Fluctuating asymmetry and masculinity/femininity in humans : a meta-analysisFluctuating asymmetry and masculinity/femininity in humans : a meta-analysis
Faculty of Sciences. Biology
Evolutionary ecology group (EVECO)
2012New York, 2012
Archives of sexual behavior. - New York
41(2012):6, p. 1453-1460
University of Antwerp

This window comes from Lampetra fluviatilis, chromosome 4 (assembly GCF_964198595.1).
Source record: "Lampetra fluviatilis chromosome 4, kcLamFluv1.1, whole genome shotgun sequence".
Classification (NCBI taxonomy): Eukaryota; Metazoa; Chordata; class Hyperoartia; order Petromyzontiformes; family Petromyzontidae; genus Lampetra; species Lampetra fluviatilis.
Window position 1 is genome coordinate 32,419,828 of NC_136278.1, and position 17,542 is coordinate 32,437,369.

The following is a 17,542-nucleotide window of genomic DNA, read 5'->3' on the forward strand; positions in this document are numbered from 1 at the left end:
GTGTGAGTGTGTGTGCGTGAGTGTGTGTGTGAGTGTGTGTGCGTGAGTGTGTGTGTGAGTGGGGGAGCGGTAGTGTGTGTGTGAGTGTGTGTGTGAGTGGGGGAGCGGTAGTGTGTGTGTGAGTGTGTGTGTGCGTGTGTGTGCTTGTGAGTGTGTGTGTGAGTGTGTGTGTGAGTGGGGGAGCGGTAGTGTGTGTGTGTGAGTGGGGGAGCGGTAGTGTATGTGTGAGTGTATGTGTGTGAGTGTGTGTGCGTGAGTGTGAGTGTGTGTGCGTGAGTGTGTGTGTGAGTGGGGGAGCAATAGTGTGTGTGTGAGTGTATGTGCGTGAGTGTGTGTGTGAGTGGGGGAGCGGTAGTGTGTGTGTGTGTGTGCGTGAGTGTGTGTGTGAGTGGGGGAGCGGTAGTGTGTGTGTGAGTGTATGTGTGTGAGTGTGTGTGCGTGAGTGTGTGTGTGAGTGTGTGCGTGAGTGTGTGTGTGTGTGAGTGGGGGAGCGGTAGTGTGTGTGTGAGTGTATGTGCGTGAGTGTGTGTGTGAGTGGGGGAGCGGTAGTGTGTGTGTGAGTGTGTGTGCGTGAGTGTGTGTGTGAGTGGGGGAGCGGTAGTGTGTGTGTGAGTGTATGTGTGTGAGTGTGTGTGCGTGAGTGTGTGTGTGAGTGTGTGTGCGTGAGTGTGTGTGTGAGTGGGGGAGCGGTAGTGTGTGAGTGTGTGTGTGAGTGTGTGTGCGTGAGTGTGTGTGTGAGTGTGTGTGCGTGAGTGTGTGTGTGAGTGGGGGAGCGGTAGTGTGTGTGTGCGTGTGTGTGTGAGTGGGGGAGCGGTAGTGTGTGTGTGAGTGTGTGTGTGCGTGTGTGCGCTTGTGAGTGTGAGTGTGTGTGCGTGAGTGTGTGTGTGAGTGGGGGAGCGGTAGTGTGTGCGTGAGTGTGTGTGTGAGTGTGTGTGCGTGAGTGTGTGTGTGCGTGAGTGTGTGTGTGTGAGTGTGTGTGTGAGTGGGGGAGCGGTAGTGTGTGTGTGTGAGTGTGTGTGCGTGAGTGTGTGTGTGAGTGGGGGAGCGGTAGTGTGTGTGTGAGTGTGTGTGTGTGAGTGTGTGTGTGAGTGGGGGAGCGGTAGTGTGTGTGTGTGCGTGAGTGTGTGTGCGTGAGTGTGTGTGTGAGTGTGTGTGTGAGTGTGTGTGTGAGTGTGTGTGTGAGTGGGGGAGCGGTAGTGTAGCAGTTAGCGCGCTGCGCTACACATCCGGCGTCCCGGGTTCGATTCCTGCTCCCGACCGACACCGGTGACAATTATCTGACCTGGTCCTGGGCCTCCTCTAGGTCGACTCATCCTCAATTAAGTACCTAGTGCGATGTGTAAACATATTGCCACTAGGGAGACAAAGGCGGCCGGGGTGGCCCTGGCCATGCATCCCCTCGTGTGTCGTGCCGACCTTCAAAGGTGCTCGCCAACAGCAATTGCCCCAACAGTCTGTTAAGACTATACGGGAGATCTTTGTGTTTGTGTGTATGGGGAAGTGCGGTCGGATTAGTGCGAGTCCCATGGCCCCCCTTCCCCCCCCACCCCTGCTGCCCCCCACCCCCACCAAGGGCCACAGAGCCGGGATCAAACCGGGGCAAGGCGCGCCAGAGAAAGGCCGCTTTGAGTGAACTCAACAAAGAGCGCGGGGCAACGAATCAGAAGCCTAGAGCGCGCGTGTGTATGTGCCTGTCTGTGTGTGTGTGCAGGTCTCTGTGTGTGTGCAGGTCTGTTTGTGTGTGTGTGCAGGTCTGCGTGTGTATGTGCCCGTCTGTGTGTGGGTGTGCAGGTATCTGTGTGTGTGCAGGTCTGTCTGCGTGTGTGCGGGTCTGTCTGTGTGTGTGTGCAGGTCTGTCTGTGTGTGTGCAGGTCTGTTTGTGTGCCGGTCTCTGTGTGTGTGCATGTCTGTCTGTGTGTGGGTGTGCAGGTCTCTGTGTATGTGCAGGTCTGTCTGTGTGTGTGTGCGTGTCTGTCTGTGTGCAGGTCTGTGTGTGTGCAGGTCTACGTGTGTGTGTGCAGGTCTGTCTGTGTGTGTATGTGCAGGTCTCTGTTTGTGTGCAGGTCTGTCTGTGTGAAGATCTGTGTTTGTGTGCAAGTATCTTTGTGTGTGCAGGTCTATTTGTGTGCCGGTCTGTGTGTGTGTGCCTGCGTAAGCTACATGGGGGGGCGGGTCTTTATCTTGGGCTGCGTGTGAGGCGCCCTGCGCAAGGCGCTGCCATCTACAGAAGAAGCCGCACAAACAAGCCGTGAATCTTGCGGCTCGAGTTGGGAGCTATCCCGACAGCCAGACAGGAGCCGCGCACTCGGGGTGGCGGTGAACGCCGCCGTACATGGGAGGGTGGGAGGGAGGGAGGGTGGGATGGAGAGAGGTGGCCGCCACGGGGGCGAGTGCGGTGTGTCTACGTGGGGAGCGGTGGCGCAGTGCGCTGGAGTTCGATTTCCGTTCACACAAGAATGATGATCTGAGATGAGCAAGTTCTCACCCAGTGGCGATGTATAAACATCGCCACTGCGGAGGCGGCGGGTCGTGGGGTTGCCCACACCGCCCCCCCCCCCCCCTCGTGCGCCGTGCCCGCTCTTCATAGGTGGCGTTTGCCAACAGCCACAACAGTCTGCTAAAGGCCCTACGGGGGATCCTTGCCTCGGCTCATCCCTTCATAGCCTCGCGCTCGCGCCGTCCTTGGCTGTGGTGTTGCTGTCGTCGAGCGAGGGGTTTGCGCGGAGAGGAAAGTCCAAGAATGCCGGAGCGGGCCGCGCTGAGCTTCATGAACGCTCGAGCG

Theory predicts that if particular morphological features correlate with genetic qualityi.e., mating with individuals bearing those characteristics increases fitnessselection favors preferences for these features. Both developmental instability (DI)which emerges morphologically as small random deviations from perfect symmetry, i.e., fluctuating asymmetry (FA)and sexually dimorphic traits due to variation in sex hormones, like facial masculinity and digit ratios, may reflect mate quality and/or relate to attractiveness. Therefore, FA and morphological expressions of sex hormones may represent interrelated measures/signals of individual quality. This article presents a meta-analysis of these associations, including 44 effect sizes from 16 studies. Mean effect size (Pearson correlation) was nearly zero (r = .04, SE = 0.05). Largest effect sizes occurred for the few studies measuring sex hormone levels directly. This result was, however, unexpected since there is little evidence that hormone levels determined at a single time point would accurately reflect masculinity/femininity. Facial masculinity/femininity, which contains information on the functioning of the endocrine system, did not relate to DI (average effect size: r = .01, SE = 0.04). In spite of a substantial body of literature, there is little evidence for a robust association between DI and sexual dimorphism. Nevertheless, estimates of average effect sizes in DI showed wide confidence intervals. It is, therefore, premature to draw general conclusions in any direction. Further research is clearly required both to study associations between DI and sexual dimorphic morphological traits and the link between these dimorphic traits and levels of reproductive hormones.